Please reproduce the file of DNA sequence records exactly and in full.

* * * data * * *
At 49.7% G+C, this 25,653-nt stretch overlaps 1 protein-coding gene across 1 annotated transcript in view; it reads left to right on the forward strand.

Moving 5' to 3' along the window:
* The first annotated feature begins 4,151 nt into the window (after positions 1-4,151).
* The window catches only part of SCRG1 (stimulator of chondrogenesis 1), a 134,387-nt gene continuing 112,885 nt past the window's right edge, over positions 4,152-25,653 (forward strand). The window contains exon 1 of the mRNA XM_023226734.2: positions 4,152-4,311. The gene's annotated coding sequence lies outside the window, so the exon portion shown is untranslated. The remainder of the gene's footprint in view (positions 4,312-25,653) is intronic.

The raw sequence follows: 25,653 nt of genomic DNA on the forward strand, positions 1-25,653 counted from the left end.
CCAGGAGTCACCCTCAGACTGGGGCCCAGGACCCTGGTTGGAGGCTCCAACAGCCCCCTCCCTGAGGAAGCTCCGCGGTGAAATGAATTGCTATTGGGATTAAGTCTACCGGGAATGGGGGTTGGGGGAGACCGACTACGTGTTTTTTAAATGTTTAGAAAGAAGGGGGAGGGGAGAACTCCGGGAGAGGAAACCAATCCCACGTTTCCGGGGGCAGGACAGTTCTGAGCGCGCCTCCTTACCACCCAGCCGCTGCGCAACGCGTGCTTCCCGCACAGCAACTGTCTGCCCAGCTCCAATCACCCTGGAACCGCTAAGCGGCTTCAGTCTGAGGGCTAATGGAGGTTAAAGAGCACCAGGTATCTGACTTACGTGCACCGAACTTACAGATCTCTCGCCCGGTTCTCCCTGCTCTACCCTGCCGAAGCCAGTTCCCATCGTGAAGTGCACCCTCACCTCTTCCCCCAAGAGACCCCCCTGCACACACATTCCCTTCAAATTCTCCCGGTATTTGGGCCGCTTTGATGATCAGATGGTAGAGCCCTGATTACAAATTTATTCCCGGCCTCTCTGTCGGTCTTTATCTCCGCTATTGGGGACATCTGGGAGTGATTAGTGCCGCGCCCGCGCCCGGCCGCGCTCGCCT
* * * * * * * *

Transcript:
At 49.7% G+C, this 25,653-nt stretch overlaps 1 protein-coding gene across 1 annotated transcript in view; it reads left to right on the forward strand.

Moving 5' to 3' along the window:
* The first annotated feature begins 4,151 nt into the window (after positions 1-4,151).
* The window catches only part of SCRG1 (stimulator of chondrogenesis 1), a 134,387-nt gene continuing 112,885 nt past the window's right edge, over positions 4,152-25,653 (forward strand). The window contains exon 1 of the mRNA XM_023226734.2: positions 4,152-4,311. The gene's annotated coding sequence lies outside the window, so the exon portion shown is untranslated. The remainder of the gene's footprint in view (positions 4,312-25,653) is intronic.

The raw sequence follows: 25,653 nt of genomic DNA on the forward strand, positions 1-25,653 counted from the left end.
CCAGGAGTCACCCTCAGACTGGGGCCCAGGACCCTGGTTGGAGGCTCCAACAGCCCCCTCCCTGAGGAAGCTCCGCGGTGAAATGAATTGCTATTGGGATTAAGTCTACCGGGAATGGGGGTTGGGGGAGACCGACTACGTGTTTTTTAAATGTTTAGAAAGAAGGGGGAGGGGAGAACTCCGGGAGAGGAAACCAATCCCACGTTTCCGGGGGCAGGACAGTTCTGAGCGCGCCTCCTTACCACCCAGCCGCTGCGCAACGCGTGCTTCCCGCACAGCAACTGTCTGCCCAGCTCCAATCACCCTGGAACCGCTAAGCGGCTTCAGTCTGAGGGCTAATGGAGGTTAAAGAGCACCAGGTATCTGACTTACGTGCACCGAACTTACAGATCTCTCGCCCGGTTCTCCCTGCTCTACCCTGCCGAAGCCAGTTCCCATCGTGAAGTGCACCCTCACCTCTTCCCCCAAGAGACCCCCCTGCACACACATTCCCTTCAAATTCTCCCGGTATTTGGGCCGCTTTGATGATCAGATGGTAGAGCCCTGATTACAAATTTATTCCCGGCCTCTCTGTCGGTCTTTATCTCCGCTATTGGGGACATCTGGGAGTGATTAGTGCCGCGCCCGCGCCCGGCCGCGCTCGCCT